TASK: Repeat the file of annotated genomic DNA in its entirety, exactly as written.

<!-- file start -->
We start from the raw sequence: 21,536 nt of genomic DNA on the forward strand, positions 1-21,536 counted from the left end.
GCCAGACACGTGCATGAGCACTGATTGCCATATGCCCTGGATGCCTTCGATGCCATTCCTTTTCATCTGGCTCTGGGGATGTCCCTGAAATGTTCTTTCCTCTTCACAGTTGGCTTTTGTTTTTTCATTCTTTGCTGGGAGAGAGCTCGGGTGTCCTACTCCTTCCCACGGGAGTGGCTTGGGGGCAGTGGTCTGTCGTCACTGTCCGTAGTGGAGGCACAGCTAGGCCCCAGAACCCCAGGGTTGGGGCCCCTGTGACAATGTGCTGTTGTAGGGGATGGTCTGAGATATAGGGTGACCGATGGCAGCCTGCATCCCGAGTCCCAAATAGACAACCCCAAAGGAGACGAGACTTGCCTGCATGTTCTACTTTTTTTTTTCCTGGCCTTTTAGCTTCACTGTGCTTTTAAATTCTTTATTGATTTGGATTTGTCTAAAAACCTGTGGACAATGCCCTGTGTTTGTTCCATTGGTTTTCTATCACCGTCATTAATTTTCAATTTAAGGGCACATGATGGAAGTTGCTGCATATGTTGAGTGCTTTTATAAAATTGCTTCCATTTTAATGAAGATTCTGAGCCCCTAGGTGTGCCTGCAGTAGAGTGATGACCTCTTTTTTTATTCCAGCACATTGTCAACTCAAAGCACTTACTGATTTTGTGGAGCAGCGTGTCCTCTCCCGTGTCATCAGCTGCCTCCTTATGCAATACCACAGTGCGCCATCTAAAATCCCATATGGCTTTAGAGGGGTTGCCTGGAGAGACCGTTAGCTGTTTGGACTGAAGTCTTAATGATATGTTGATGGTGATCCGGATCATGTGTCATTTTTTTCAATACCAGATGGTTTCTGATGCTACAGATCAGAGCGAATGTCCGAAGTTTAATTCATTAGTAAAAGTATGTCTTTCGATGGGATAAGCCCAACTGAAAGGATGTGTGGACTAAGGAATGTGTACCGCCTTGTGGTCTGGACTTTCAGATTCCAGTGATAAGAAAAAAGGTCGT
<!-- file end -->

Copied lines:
We start from the raw sequence: 21,536 nt of genomic DNA on the forward strand, positions 1-21,536 counted from the left end.
GCCAGACACGTGCATGAGCACTGATTGCCATATGCCCTGGATGCCTTCGATGCCATTCCTTTTCATCTGGCTCTGGGGATGTCCCTGAAATGTTCTTTCCTCTTCACAGTTGGCTTTTGTTTTTTCATTCTTTGCTGGGAGAGAGCTCGGGTGTCCTACTCCTTCCCACGGGAGTGGCTTGGGGGCAGTGGTCTGTCGTCACTGTCCGTAGTGGAGGCACAGCTAGGCCCCAGAACCCCAGGGTTGGGGCCCCTGTGACAATGTGCTGTTGTAGGGGATGGTCTGAGATATAGGGTGACCGATGGCAGCCTGCATCCCGAGTCCCAAATAGACAACCCCAAAGGAGACGAGACTTGCCTGCATGTTCTACTTTTTTTTTTCCTGGCCTTTTAGCTTCACTGTGCTTTTAAATTCTTTATTGATTTGGATTTGTCTAAAAACCTGTGGACAATGCCCTGTGTTTGTTCCATTGGTTTTCTATCACCGTCATTAATTTTCAATTTAAGGGCACATGATGGAAGTTGCTGCATATGTTGAGTGCTTTTATAAAATTGCTTCCATTTTAATGAAGATTCTGAGCCCCTAGGTGTGCCTGCAGTAGAGTGATGACCTCTTTTTTTATTCCAGCACATTGTCAACTCAAAGCACTTACTGATTTTGTGGAGCAGCGTGTCCTCTCCCGTGTCATCAGCTGCCTCCTTATGCAATACCACAGTGCGCCATCTAAAATCCCATATGGCTTTAGAGGGGTTGCCTGGAGAGACCGTTAGCTGTTTGGACTGAAGTCTTAATGATATGTTGATGGTGATCCGGATCATGTGTCATTTTTTTCAATACCAGATGGTTTCTGATGCTACAGATCAGAGCGAATGTCCGAAGTTTAATTCATTAGTAAAAGTATGTCTTTCGATGGGATAAGCCCAACTGAAAGGATGTGTGGACTAAGGAATGTGTACCGCCTTGTGGTCTGGACTTTCAGATTCCAGTGATAAGAAAAAAGGTCGT